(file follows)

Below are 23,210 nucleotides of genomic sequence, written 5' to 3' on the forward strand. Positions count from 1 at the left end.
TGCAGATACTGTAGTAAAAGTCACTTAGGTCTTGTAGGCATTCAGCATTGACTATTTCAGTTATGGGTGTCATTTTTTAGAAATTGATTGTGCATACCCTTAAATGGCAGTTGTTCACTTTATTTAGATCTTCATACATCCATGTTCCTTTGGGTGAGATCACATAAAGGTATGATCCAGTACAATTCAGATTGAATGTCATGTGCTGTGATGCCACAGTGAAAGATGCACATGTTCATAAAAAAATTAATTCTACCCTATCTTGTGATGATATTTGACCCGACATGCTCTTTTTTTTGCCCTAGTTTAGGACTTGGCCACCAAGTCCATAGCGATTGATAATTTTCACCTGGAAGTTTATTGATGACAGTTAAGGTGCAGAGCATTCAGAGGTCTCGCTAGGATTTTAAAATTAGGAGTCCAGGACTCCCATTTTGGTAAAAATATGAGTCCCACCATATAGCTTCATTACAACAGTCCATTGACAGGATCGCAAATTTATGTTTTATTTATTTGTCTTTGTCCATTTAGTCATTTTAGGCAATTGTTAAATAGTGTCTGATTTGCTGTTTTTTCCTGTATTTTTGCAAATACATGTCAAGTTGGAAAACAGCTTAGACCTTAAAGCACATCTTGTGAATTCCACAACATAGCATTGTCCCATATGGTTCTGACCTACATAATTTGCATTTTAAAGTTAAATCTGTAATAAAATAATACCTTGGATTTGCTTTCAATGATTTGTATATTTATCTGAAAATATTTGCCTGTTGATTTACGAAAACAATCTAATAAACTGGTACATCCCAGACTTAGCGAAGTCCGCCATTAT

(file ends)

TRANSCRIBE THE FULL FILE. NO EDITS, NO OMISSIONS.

Below are 23,210 nucleotides of genomic sequence, written 5' to 3' on the forward strand. Positions count from 1 at the left end.
TGCAGATACTGTAGTAAAAGTCACTTAGGTCTTGTAGGCATTCAGCATTGACTATTTCAGTTATGGGTGTCATTTTTTAGAAATTGATTGTGCATACCCTTAAATGGCAGTTGTTCACTTTATTTAGATCTTCATACATCCATGTTCCTTTGGGTGAGATCACATAAAGGTATGATCCAGTACAATTCAGATTGAATGTCATGTGCTGTGATGCCACAGTGAAAGATGCACATGTTCATAAAAAAATTAATTCTACCCTATCTTGTGATGATATTTGACCCGACATGCTCTTTTTTTTGCCCTAGTTTAGGACTTGGCCACCAAGTCCATAGCGATTGATAATTTTCACCTGGAAGTTTATTGATGACAGTTAAGGTGCAGAGCATTCAGAGGTCTCGCTAGGATTTTAAAATTAGGAGTCCAGGACTCCCATTTTGGTAAAAATATGAGTCCCACCATATAGCTTCATTACAACAGTCCATTGACAGGATCGCAAATTTATGTTTTATTTATTTGTCTTTGTCCATTTAGTCATTTTAGGCAATTGTTAAATAGTGTCTGATTTGCTGTTTTTTCCTGTATTTTTGCAAATACATGTCAAGTTGGAAAACAGCTTAGACCTTAAAGCACATCTTGTGAATTCCACAACATAGCATTGTCCCATATGGTTCTGACCTACATAATTTGCATTTTAAAGTTAAATCTGTAATAAAATAATACCTTGGATTTGCTTTCAATGATTTGTATATTTATCTGAAAATATTTGCCTGTTGATTTACGAAAACAATCTAATAAACTGGTACATCCCAGACTTAGCGAAGTCCGCCATTAT